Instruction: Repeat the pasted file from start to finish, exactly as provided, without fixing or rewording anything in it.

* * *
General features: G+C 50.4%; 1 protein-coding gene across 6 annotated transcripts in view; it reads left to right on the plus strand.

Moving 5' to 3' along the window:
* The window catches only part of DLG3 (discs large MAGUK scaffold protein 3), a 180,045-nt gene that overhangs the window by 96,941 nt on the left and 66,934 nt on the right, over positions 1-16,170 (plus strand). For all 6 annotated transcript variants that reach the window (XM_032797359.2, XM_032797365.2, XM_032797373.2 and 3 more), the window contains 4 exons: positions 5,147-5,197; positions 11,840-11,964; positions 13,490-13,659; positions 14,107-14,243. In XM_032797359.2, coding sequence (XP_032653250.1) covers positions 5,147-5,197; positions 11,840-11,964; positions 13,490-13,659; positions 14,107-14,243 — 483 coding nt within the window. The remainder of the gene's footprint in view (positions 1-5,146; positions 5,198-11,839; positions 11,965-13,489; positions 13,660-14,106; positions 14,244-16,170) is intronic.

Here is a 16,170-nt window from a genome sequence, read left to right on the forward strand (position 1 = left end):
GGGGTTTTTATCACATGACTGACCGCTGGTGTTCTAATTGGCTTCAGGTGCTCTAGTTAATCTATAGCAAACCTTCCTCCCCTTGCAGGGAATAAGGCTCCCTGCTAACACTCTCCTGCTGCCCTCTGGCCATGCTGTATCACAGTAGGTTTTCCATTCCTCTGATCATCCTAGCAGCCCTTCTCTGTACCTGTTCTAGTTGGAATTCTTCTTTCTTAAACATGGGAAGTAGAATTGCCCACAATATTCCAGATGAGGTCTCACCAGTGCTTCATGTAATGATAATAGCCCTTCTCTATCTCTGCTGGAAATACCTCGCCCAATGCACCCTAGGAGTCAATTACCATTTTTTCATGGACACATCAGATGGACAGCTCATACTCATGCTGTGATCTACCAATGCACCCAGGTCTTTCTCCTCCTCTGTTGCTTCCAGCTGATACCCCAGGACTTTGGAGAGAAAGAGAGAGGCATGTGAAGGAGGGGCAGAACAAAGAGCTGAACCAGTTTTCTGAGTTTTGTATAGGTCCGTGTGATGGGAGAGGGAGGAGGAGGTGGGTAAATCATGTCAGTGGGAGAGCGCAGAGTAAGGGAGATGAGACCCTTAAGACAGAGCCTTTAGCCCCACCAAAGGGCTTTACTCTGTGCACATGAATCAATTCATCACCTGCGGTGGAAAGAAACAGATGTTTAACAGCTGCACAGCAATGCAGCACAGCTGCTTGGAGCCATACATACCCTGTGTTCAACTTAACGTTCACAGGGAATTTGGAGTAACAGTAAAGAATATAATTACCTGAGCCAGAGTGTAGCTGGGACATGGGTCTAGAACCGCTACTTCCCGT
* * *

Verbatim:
General features: G+C 50.4%; 1 protein-coding gene across 6 annotated transcripts in view; it reads left to right on the plus strand.

Moving 5' to 3' along the window:
* The window catches only part of DLG3 (discs large MAGUK scaffold protein 3), a 180,045-nt gene that overhangs the window by 96,941 nt on the left and 66,934 nt on the right, over positions 1-16,170 (plus strand). For all 6 annotated transcript variants that reach the window (XM_032797359.2, XM_032797365.2, XM_032797373.2 and 3 more), the window contains 4 exons: positions 5,147-5,197; positions 11,840-11,964; positions 13,490-13,659; positions 14,107-14,243. In XM_032797359.2, coding sequence (XP_032653250.1) covers positions 5,147-5,197; positions 11,840-11,964; positions 13,490-13,659; positions 14,107-14,243 — 483 coding nt within the window. The remainder of the gene's footprint in view (positions 1-5,146; positions 5,198-11,839; positions 11,965-13,489; positions 13,660-14,106; positions 14,244-16,170) is intronic.

Here is a 16,170-nt window from a genome sequence, read left to right on the forward strand (position 1 = left end):
GGGGTTTTTATCACATGACTGACCGCTGGTGTTCTAATTGGCTTCAGGTGCTCTAGTTAATCTATAGCAAACCTTCCTCCCCTTGCAGGGAATAAGGCTCCCTGCTAACACTCTCCTGCTGCCCTCTGGCCATGCTGTATCACAGTAGGTTTTCCATTCCTCTGATCATCCTAGCAGCCCTTCTCTGTACCTGTTCTAGTTGGAATTCTTCTTTCTTAAACATGGGAAGTAGAATTGCCCACAATATTCCAGATGAGGTCTCACCAGTGCTTCATGTAATGATAATAGCCCTTCTCTATCTCTGCTGGAAATACCTCGCCCAATGCACCCTAGGAGTCAATTACCATTTTTTCATGGACACATCAGATGGACAGCTCATACTCATGCTGTGATCTACCAATGCACCCAGGTCTTTCTCCTCCTCTGTTGCTTCCAGCTGATACCCCAGGACTTTGGAGAGAAAGAGAGAGGCATGTGAAGGAGGGGCAGAACAAAGAGCTGAACCAGTTTTCTGAGTTTTGTATAGGTCCGTGTGATGGGAGAGGGAGGAGGAGGTGGGTAAATCATGTCAGTGGGAGAGCGCAGAGTAAGGGAGATGAGACCCTTAAGACAGAGCCTTTAGCCCCACCAAAGGGCTTTACTCTGTGCACATGAATCAATTCATCACCTGCGGTGGAAAGAAACAGATGTTTAACAGCTGCACAGCAATGCAGCACAGCTGCTTGGAGCCATACATACCCTGTGTTCAACTTAACGTTCACAGGGAATTTGGAGTAACAGTAAAGAATATAATTACCTGAGCCAGAGTGTAGCTGGGACATGGGTCTAGAACCGCTACTTCCCGT